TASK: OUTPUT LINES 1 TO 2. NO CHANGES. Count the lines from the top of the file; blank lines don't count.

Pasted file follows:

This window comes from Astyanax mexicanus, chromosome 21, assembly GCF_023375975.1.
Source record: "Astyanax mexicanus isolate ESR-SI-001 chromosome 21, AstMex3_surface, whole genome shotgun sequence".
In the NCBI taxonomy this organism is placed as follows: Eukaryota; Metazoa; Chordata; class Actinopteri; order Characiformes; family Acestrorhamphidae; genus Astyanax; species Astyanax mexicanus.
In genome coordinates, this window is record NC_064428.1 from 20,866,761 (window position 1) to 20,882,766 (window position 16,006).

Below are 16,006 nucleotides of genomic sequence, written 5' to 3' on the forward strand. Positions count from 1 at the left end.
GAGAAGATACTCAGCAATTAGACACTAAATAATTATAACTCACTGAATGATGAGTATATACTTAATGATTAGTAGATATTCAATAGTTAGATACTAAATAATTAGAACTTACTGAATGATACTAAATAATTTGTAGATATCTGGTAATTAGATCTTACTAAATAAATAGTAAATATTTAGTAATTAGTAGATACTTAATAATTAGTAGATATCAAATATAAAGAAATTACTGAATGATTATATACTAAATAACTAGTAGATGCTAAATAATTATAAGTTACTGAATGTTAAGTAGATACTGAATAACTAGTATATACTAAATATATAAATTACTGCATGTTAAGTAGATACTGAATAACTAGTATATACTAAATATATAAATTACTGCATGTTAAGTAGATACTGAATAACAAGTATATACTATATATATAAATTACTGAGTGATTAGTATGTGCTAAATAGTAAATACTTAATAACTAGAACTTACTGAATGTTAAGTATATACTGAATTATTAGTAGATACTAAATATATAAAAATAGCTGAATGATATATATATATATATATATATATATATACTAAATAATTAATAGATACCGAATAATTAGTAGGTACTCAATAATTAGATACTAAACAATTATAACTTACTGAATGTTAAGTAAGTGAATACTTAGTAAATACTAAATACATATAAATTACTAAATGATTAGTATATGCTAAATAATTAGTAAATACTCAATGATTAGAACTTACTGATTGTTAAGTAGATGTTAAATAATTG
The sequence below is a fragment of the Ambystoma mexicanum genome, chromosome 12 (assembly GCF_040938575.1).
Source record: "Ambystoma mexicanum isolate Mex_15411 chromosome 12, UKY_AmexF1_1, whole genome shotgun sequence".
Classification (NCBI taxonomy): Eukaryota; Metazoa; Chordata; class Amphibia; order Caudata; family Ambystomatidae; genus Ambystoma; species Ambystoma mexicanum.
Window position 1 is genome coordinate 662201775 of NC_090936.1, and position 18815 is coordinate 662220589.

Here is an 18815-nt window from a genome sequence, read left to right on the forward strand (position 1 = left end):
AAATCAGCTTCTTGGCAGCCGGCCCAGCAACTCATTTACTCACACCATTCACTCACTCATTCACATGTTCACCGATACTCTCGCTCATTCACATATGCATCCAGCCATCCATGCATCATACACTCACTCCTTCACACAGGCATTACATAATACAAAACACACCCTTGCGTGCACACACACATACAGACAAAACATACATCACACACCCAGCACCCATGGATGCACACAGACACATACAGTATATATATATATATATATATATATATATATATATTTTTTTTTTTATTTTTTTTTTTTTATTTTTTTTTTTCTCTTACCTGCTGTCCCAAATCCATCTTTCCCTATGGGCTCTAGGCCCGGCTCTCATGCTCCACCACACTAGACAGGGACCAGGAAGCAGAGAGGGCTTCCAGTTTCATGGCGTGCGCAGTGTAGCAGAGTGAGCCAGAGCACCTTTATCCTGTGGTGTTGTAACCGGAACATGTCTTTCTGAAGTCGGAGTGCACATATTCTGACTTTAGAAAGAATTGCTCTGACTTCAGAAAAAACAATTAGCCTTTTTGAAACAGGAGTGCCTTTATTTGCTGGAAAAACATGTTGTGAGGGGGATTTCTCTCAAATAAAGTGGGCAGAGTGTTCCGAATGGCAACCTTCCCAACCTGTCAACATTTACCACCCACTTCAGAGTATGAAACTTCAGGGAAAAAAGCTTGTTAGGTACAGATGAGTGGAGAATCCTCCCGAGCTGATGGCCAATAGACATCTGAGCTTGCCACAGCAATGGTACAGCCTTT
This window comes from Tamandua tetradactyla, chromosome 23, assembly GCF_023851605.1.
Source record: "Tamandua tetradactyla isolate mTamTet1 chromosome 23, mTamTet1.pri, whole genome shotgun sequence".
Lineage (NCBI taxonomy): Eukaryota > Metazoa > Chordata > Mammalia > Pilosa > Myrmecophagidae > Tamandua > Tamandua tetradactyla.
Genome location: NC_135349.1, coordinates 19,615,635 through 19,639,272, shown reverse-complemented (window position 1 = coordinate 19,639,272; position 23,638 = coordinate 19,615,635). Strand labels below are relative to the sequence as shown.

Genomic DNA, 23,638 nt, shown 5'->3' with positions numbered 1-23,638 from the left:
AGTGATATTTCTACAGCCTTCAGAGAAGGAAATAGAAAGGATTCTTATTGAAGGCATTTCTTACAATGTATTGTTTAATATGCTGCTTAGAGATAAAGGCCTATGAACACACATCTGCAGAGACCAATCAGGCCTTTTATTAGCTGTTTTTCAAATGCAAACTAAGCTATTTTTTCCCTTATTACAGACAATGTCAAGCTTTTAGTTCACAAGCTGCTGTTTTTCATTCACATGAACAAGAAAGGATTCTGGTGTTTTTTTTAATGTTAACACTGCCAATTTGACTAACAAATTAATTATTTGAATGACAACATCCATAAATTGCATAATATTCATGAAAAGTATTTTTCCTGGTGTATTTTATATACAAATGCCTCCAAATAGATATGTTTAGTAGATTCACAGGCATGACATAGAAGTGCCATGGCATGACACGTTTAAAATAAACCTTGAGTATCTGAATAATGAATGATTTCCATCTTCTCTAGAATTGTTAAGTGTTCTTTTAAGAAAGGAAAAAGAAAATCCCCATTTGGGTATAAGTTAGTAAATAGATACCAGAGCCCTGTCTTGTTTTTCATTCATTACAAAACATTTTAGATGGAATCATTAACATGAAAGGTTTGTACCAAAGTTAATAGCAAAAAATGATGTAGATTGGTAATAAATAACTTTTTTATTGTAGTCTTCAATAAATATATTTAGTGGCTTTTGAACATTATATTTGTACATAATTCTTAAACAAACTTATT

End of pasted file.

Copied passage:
This window comes from Astyanax mexicanus, chromosome 21, assembly GCF_023375975.1.
Source record: "Astyanax mexicanus isolate ESR-SI-001 chromosome 21, AstMex3_surface, whole genome shotgun sequence".